Wednesday, February 7, 2007

Postcards from IDC’s Virtualization Forum 2.0

I just attended the IDC analyst conference yesterday in New York. In some sense, the big news was simply how pervasive virtualization is becoming, and how many different technology sources there are. And most interesting, there was lots of talk about *managing* virtualization, not just using it for consolidation.

John Humphreys (Enterprise Computing) opened with some riveting statistics:

  • 62% of VM users are looking for a “unified tool”
  • 45% of servers planned for installation next year will be virtualized
  • 23% is the average savings being reaped from HW, power and facilities
  • 70% of IT costs still reside in operations... not in hardware or software.

In addition, he had the foresight to refer to VMs as “the new atomic unit of management.” Hmmm. Right up Cassatt’s alley.

Finally, under “challenges”, one of the big bullets was “How can you consolidate/manage across the DMZ?”... which I found interesting. True, it’s a growing issue, but frankly, with automated network configuration, Collage already manages virtual (and physical) resources across a number of virtual networks.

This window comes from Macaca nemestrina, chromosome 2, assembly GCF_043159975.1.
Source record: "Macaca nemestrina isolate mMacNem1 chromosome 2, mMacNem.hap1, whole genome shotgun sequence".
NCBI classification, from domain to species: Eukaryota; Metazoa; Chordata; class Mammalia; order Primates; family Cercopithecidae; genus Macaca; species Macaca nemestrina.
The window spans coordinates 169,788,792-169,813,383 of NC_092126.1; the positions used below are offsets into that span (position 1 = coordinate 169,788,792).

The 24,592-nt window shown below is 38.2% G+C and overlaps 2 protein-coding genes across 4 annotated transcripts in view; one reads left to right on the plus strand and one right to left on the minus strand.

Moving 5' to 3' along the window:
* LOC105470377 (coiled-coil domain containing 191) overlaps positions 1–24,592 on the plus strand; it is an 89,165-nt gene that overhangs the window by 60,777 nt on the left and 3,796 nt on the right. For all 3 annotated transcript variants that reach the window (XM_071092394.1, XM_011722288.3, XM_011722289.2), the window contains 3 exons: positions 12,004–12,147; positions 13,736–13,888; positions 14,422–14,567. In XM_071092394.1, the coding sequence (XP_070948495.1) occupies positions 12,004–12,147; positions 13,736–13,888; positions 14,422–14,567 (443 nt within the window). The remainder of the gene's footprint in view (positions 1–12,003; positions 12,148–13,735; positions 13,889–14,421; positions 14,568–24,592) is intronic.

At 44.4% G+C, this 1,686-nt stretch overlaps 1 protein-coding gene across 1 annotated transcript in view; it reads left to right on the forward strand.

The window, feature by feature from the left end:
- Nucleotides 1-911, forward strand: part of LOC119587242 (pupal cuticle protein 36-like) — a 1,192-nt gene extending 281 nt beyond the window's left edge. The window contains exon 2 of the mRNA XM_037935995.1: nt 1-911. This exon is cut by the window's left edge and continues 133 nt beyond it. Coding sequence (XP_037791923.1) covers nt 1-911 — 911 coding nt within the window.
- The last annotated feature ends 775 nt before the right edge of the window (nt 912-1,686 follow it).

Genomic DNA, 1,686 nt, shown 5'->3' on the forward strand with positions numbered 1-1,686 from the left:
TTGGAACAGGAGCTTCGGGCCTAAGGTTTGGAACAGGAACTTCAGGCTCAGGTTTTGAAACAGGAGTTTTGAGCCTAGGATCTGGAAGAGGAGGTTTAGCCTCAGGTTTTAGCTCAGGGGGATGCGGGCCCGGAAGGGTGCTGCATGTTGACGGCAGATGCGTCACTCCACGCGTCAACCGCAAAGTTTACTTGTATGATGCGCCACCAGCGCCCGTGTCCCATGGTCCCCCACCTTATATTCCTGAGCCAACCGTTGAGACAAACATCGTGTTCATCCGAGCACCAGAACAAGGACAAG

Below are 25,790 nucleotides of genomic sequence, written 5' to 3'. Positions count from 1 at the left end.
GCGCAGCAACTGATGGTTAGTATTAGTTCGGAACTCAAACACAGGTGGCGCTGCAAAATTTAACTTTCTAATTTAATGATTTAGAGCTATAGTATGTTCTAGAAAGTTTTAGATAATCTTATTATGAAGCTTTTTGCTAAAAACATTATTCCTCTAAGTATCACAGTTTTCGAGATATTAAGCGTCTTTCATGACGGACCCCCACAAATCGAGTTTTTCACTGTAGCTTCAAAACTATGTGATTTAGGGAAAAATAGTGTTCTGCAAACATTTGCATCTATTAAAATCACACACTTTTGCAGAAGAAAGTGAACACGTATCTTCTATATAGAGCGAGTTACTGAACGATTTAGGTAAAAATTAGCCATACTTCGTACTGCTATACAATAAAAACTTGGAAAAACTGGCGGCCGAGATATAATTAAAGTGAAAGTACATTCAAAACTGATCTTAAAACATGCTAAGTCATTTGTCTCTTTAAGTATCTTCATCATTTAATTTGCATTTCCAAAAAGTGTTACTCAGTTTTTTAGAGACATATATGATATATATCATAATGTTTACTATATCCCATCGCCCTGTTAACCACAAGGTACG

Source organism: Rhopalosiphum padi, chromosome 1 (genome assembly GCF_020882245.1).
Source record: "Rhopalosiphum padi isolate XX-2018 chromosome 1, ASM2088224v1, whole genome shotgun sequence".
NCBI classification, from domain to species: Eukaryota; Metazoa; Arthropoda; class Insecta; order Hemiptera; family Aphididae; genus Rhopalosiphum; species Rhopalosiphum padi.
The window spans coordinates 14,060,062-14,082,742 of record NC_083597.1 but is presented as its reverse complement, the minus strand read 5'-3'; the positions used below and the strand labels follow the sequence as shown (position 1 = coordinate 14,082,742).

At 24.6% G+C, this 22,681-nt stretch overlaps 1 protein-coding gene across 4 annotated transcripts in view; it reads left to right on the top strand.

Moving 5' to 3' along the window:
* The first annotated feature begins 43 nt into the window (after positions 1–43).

We also spoke 1:1 with analysts Matt Eastwood (VP, Enterprise platforms), Michelle Bailey (Datacenter Trends), and Al Gillen (VP, system software). Overall, they confirmed the themes that Virtualization is pervasive, and the challenges were becoming how to manage this new technology. Topics of note:

  • Managing across networks (as above)
  • Parameterized & “mass-produced” provisioning of VMs
  • Managing a virtual enterprise across geographies
  • Justifying economics beyond hardware savings

Besides the better-known technologies (i.e. VMware and Xen) there were also some interesting virtualization options:

  • Trigence: which has an interesting “encapsulation” technology; they don’t use a hypervisor, per se, but rather encapsulate an application, plus all relevant files/libraries, etc. so it’s completely portable
  • SWsoft: which has a unique virtualization approach which, if you only care about one OS, gives you high performance and a huge degree of consolidation
  • HP and IBM: both hyping their versions of self-managing blade systems.
  • IBM has also announced their Secure Hypervisor (sHype) product, that may be incorporated into 3rd-party hypervisors.

From a purely selfish perspective, Cassatt is pretty well-positioned to help manage/automate an upcoming need: as the Virtualization market matures, more datacenters will need a vendor-neutral way of managing across virtual and physical domains, pooling resources, and guaranteeing service levels.

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